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Crunch Time for the Nuclear Regulatory Commission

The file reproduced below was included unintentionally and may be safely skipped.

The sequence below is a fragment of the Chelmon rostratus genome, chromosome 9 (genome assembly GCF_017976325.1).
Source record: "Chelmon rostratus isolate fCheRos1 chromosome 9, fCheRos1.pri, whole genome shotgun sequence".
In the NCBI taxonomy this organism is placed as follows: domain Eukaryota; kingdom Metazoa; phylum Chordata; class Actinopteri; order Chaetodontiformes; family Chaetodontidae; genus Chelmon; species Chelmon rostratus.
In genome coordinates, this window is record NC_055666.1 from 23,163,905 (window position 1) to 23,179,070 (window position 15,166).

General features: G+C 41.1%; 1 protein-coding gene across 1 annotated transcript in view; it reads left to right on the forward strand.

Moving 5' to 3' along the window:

At first glance, the pool looks quite unremarkable. It is a placid deep blue, with just the slightest ripple over the surface from the air that is constantly circulating throughout the building. But then, this is not just any pool. It is surrounded by urgent yellow metal handrails and located inside a building that resembles an airplane hangar. Security here is tighter than at the Pentagon. Thanks to a series of underwater floodlights, two sets of giant honeycombs made of stainless steel and Boraflex, a neutron-absorbing material, are visible beneath the surface. The tops of the steel racks are 24 feet underwater. The pool itself is 40 feet deep. Inside those honeycombs are ten years' worth of spent bundles of potentially lethal nuclear fuel.This is the spent-fuel pool at the Millstone 3 nuclear power plant in Waterford, Connecticut. It is where Northeast Utilities stores radioactive fuel bundles after they are no longer producing high levels of heat during the nuclear fission process that drives this $3 billion, 1200 megawatt power plant. Northeast's spent-fuel pool practices have been the subject of unprecedented criticism in the past year that in turn has seriously undermined the credibility of the nuclear industry in general and the Nuclear Regulatory Commission in particular. George Galatis, a nuclear engineer who works for Northeast, has been the source of much of the criticism of the spent-fuel pools, Northeast Utilities and the industry over the past year. About two hours after I visited the pool, I told Galatis about my tour of the Millstone site. "Oh," he said, not missing a beat. "So can you tell me if it's safe?" A rigorous series of security precautions are taken for every person who enters the site. A dosimeter that measures amounts of radioactive exposure was hanging from my neck throughout my tour, and only measured the smallest traces of radiation. Everything certainly looked sturdy. That was Galatis' point. Radiation is colorless, odorless, tasteless and deadly. You can't tell from looking at anything whether it's safe or not.It was Galatis' job to make sure Millstone 1, the oldest of the three Millstone plants, operated safely. But when he started to question the utility's operating practices four years ago (particularly its practice of off-loading entire cores of nuclear fuel into the spent fuel pools for refueling purposes) it sparked a chain of events that landed him on the cover of Time magazine, led to the shutdown of all three of Northeast's Millstone plants and brought unprecedented scrutiny down on the utility as well as the NRC, the agency that is responsible for overseeing the operation of the 110 nuclear power plants across the country.Galatis's case dealt a crushing blow to Northeast Utilities. He also reminded a beleagured industry that, for want of a long-term storage depository for nuclear fuel, spent-fuel pools at power plants around the country have become clogged with old fuel, turning them into de facto high-level radioactive waste dumps. What has received far less comment is the blow Galatis and other NU whistle-blowers delivered to the NRC itself. Unless the NRC can shape up and convince the public that nuclear power plants can be operated safely (and that spent fuel can be stored safely) the nuclear power industry could become a dinosaur. Lest we forget, this is an industry which now provides 20 percent of the country's electrical power -- and between 50 and70 percent of the state of Connecticut's energy. Bluntly speaking, it is an energy source that we cannot afford to abandon. Yet because of the potentially dire consequences of a nuclear accident, we can no longer afford a regulatory body that continues to oversee the industry in the lax and cozy manner it has managed the spiraling problems of Northeast Utilities. NU may be in serious trouble. But it is crunch time for the NRC -- and past time for tough reform of how the federal government regulates nuclear power.Nobody knows this better than the NRC itself. At a trade symposium in Florida in August, NRC member Kenneth C. Rogers acknowledged that Millstone has had a dramatic effect on the way the NRC has to go about business. "The events at several nuclear plants in New England and the resulting media attention have seriously set back the credibility of the industry and the credibility of the NRC," Rogers said. "Neither of us can afford that." Rogers' speech implicitly acknowledged a tension that has existed within the NRC since its beginnings in the early 1970s. Its predecessor, the Atomic Energy Commission, was the federal agency that watched over the fledgling nuclear industry since World War II. That agency's mission was to promote nuclear energy as well as monitor the industry. The rise of the civilian nuclear power industry and increasing concern about public safety, among other things, led to the formation of the NRC in 1974. Virtually from the outset, critics have found fault with the NRC for operating too cozily with the utilities it regulates. For years, NRC regulators have enjoyed a revolving-door entree to jobs in the industry and opened the agency to criticism that resident inspectors regularly let safety violations slip. Remarkably, the NRC has issued several reports essentially agreeing with its critics. Most deal directly with the Millstone plants, where the NRC now says it should have acted to put the plants on the commission's "watch list" years earlier. The nuclear industry still enjoys a fairly high degree of public support. And it produces an enormous amount of electricity, especially in smaller states. But since oil prices have remained fairly low in recent years, the economic competitiveness of the nukes has become suspect. Some plants are efficient compared with fossil-fuel burning plants, while others are not. A critical question, given new poignancy by the events at Millstone, is whether nuclear power can be cost efficient and still be safe? The current evidence suggests that they can. That has led some nuclear industry watchdogs to talk about a new standard for determining what plants stay open and what plants close: profitability. Since nuclear power plants are so incredibly expensive to build, utilities are loathe to shut them down. But, since safety seems to be a corner which utilities cut to achieve cheaper power production, economically inefficient plants can be disasters waiting to happen, according to Alan Nogee, a senior energy analyst at the Union of Concerned Scientists, a Cambridge, Massachusetts-based watchdog group."The real problem is, from a state economic perspective, you neither want to continue to subsidize an uneconomical plant, nor do you want to give the utilities incentives to cut corners," Nogee says. "And that means regulators doing their jobs and not leaving these decisions up to the marketplace."Safety has been Galatis's mantra since 1992. That was when he first learned that Northeast Utilities was regularly placing entire reactor cores' worth of nuclear fuel rods into the spent fuel pools during the process of adding new fuel to the reactor core. The fuel rods from the core are radioactive and about 250 degrees Fahrenheit when they are taken out of the reactor. During refueling, the reactor vessel is flooded with water, the rods are pulled out of the core and a cooling system is used to keep the temperature of the water circulating between the reactor and the spent fuel pool below 100 degrees.If an accident took place, due to some cataclysm from an earthquake to a failure of the cooling system, the cooling water could boil and vaporize, exposing the fuel rods and the old fuel bundles and leading to a meltdown of the entire system. The consequences could be, quite literally, lethal. Galatis believed that Northeast should have tested to make sure that the concrete spent-fuel pool could handle the load. But NU engineers hadn't. He also found a rat's nest of safety hazards in the spent-fuel pool back-up systems. While procedures called for a 250-hour cool-down period before moving the fuel, workers were moving the core in less than 70 hours. Also, there were no earthquake-proof pipes going into the pool, to make sure that there would be a source of water if an earthquake snapped all the other lines. Firehoses that might have been used to pump water in from nearby Long Island Sound were too short or not up to safety standards.To Galatis, Millstone 1 was a potentially devastating accident waiting to happen. He came to believe that the process of taking out the entire core was a violation of Northeast's NRC license. He argued that the license only allowed them to take out one-third of the core at a time. That's where the rub came for both Northeast and the NRC. In 1992, Northeast Utilities knew that it was the source of fully one-fourth of the nation's whistle-blower complaints. Company officials could not agree with Galatis. NU managers, all too aware that internal reports had already described a company culture in which employees felt that management did not really care about employee concerns, fought him on the issue. It was, as Northeast puts it now, a professional difference of opinion. But it wound up being a blast to the utility, and perhaps more significantly, the agency that is supposed to ensure the nukes are safe.Anthony Castagno, the spokesman for Northeast's nuclear operations, was caught completely off-balance when Galatis' spent fuel-pool issues became the source of such intense media attention. "From a public relations point of view, I couldn't believe that this was even an issue," he says. "Its safety significance is just about zero."Castagno makes an interesting argument. He points out that it was safer for workers who did maintenance to the reactor core if the fuel was not there while they worked. He also points out that, during the refueling process, the same water that cools the reactor is circulating through the spent-fuel pool. On balance, the system has the same amount of heat no matter where the nuclear fuel is stored. But it's not enough to just make sense when it comes to nuclear safety. Every detail has to be analyzed from an engineering standpoint to make sure the methods are safe. Northeast hadn't done that. Even more disturbing, the NRC knew about the practice and hadn't demanded a new safety study. Safety analysis takes into account a number of different factors, each of which can increase the risk of an accident exponentially. "The real issue is, those concrete structures, those big swimming pools, were really not designed to handle the loads they're handling," says Galatis. Worse than that, Galatis says that the NRC refused to quantify the consequences of different accident scenarios. In essence, NRC regulators will tell you what's wrong, but it won't tell you what could go wrong as a result.Millstone 2, for example, was the site of a very hairy brush with nuclear disaster in 1993. Water was dripping from a valve in a two-inch water line that carries water out of the core of the nuclear reactor into a purification system. The valve in question was one of only a few in the plant that did not have a back-up system, so taking the valve apart to fix it would mean shutting down the whole plant.Instead of ordering a costly shutdown, Northeast decided to try to plug the leak with sealant. It was, they say, standard procedure throughout the industry, ostensibly approved by the NRC. But, it was not an industry standard to keep plugging the leak in this manner for three months, as Northeast did. On Aug. 5, a bolt in the valve cracked. Highly pressurized steam shot out of the valve. Workers fled the area, fixing a video camera on the valve so that they could watch it from a secured room. They watched, and luckily the valve held.What were the odds of the valve bursting? Northeast officials now say that three of the four bolts on the valve could have broken without the valve bursting. Even giving them the benefit of the doubt, the odds are slim. What would have been the consequences of the valve bursting? Radioactive water would have poured out over the floor, and the reactor would have drained, possibly leading to a meltdown.But in a 1995 memo to all nuclear plant operators, the NRC said that one more thing might have gone wrong. The NRC warned other utilities that Northeast had discovered a potential flaw in its containment sump recirculation valves -- the valves in the system that would have kicked in to circulate water through an exposed reactor core to prevent a melt-down if the leaking valve in August 1993 had burst. The valves in the backup system might have locked tight if the valve was exposed to the extremely hot water coming out of the reactor. In other words, there was a chance that the back-up system might have failed as well.The fact that the NRC refuses to put two and two together and publicly state the risks is frustrating, says Paul Blanch, a former Northeast Utilities supervisor, who like Galatis challenged NU only to be rebuffed by management back in 1989. "Had an accident occurred, the (back-up) valves would have failed and the core would have been uncovered," he says, leading to a meltdown of the core. Since no cooling water would pour down on the core, the meltdown would have breached the containment, he says. Blanch says the Inspector General's office, an independent agency which faulted the NRC for not performing its duties in a report on May 31, is investigating the back-up valve issue. But again, NRC regulators appear to have been lax in dealing with this issue. The agency waited a full month from the time Northeast reported the pressure locking problem before passing the information on to other plant operators. The NRC letter, like almost all NRC notices, did not force anyone to take corrective action and contained no details about the consequences of the back-up system's failure. "Apparently, the only time the NRC will take any action to assure public safety is after an accident that causes a major loss of life or property damage," says Blanch. Based on his own uphill battle with the NRC, Galatis believes that the regulators and Northeast Utilities have been involved in a criminal conspiracy. "There's something unholy going on between NU and the NRC," he says. For a man who says he may enter divinity school once this controversy has passed, that is a strong accusation. So far, no investigative agencies have agreed. But the federal government's General Accounting Office is reportedly in the early stages of a probe into the regulators' role at Millstone.Still, even the NRC has admitted that it was not firm enough in its role as regulator. The persistent problems with procedural compliance and whistle-blower complaints at Northeast have led the NRC to demand that all three plants perform massive re-engineering studies while they are shut down to make all its procedures match its practices. In short, Northeast is now doing what Galatis called for four years ago when he first started to uncover problems at Millstone 1. Essentially, the NRC has vindicated his analysis.The turnabout is part of an unprecedented shake-up at the NRC. Whistle-blower Blanch, who talks regularly with officials at the NRC, recently met with NRC Chairwoman Shirley Jackson, a physics professor at Rutgers University who was appointed to the job last year, and says he has some hope that the system will get better. "She's a good person," he says. "She's bright, andI think she wants to do the right thing." Indeed, Jackson has ordered a task force to investigate the NRC's role at Maine Yankee, another troubled New England nuclear plant. The task force will report directly to her, Blanch says, a move unprecedented since the partial meltdown of Three Mile Island in 1979. Still, based on his seven years of experience with the agency, heis taking a wait-and-see attitude."I always thought the NRC was a tough regulator," Blanch says. "They will require you to dot every 'i' and cross every 't' just to provide what I call an illusion of action. But when it costs money, they put their head in the sand. There are hundreds of issues that have a significant impact on safety that they do nothing about." Once again, it returns to the sensitivity of economics. If oil costs were higher, the efficiency of nuclear power might make it more viable. But right now, nuclear fuel in many markets is struggling to stay competitive with plants that run on fossil fuels. Blanch and Galatis both believe that there is a future for nuclear power. Blanch says he even wants to work with the NRC to make sure that it is a safe one. "I'm not opposed to nuclear power," says Blanch. "I'm opposed to the sloppy regulations and the risks that are being taken." One of the most fundamental risks is contained in that deep blue spent-fuel pool. For years, the federal government has promised to build a long-term storage facility for old nuclear fuel. But no state wanted to be the site of such a potentially dangerous facility. The U.S. Department of Energy has announced that a permanent site at Yucca Mountain, Nevada will not be ready until 2010, if at all. So, the radioactive bundles of nuclear fuel have been piling up in spent-fuel pools across the country. It might be a slight understatement to say that this makes the consequences of a spent-fuel pool accident more severe. In effect, the equivalent of six or seven cores of nuclear fuel could melt down, outside the containment of the nuclear core. Blanch says he thinks the consequences of such an accident (however unlikely) would be the permanent evacuation of a 50-mile radius from the plant. But the NRC won't give him an analysis of the consequences.An interim solution would be if the NRC were to demand that the utilities store their radioactive old fuel through a process called "dry cask" storage. The process would put the rods in airtight concrete containment, but it is expensive. A cask recently caught fire while it was being welded shut at the Point Beach power plant in Wisconsin, leading Castagno to point out that that process may also have its risks. But then, so does leaving the fuel in the spent-fuel pools.In response to heated criticism of its handling at the Millstone plants, the NRC has gotten tough. "We've embarrassed our regulator," concedes Castagno. "They're going to make sure that doesn't happen again." To that end, the NRC has taken a pointed approach to Millstone. The site now has a team of 10 inspectors, up from four last year. The team has been pulled out of the NRC's traditional chain of command, creating a Millstone Oversight Team which reports directly to the NRC's regional administrator. The team so far has taken a hard line with Millstone.The changes did not stop there. As of August 4, the new team will be reporting to a new boss. Region One Administrator Thomas T. Martin is headed to a desk job at the NRC's central office in Virginia to handle policy matters. The new administrator will be former Region Three head Hubert Miller, who the NRC is hoping will bring a fresh eye to Region One's problems. The NRC is also doing a top-to-bottom review of its regulatory guidelines at the prompting of Chairwoman Jackson. In the wake of the May 31 Inspector General's report that the NRC should have placed Millstone on the agency's "problem plant" list, a group is also drawing up a checklist to clarify what constitutes a troubled plant. As far as more widespread reform of the process, officials say no specific plans are in the works yet. "I would describe it as sharpening the way we do business," says Region 1 spokeswoman Diane Screnci.Nonetheless, Screnci adds, there is a sense internally that the NRC needs to polish its tarnished reputation. "I think that's a problem that [Chairwoman Jackson] is trying to solve," Screnci says. "How we not only convince everybody that we're doing a better job, but actually do a better job."Northeast, too, is making changes, though they are greeted with skepticism by Galatis and his fellow whistle-blowers. Last week NU unveiled a new framework for operating the nuclear power plants. But when Galatis leafed through the palm-sized eight-page pamphlet, he scoffed at it. "It's the same old thing," he says.Chairwoman Jackson seems intent on making sure that the agency learns its lesson from the Millstone experience. "I think there is a special sensitivity on the part of the public where the issue involves nuclear energy," she told an industry group in Washington several weeks ago. "What this means to me in terms of public acceptance, is that neither the nuclear industry nor the NRC can not afford to tolerate anything short of excellence."While she does not say as much in her public speeches, Jackson's self-described "strategic assessment and re-baselining effort" may add up to substantial reforms designed to reestablish shaken confidence in the industry because of the Millstone controversy. "When problems do arise," Jackson told the group, "I think it is important that we look not only at correcting the specific situation, but also ask ourselves whether there are underlying deficiencies which allowed the situation to occur." That suggests that there may be some changes in store for the nuclear power industry in coming months that go beyond the troubles at Millstone.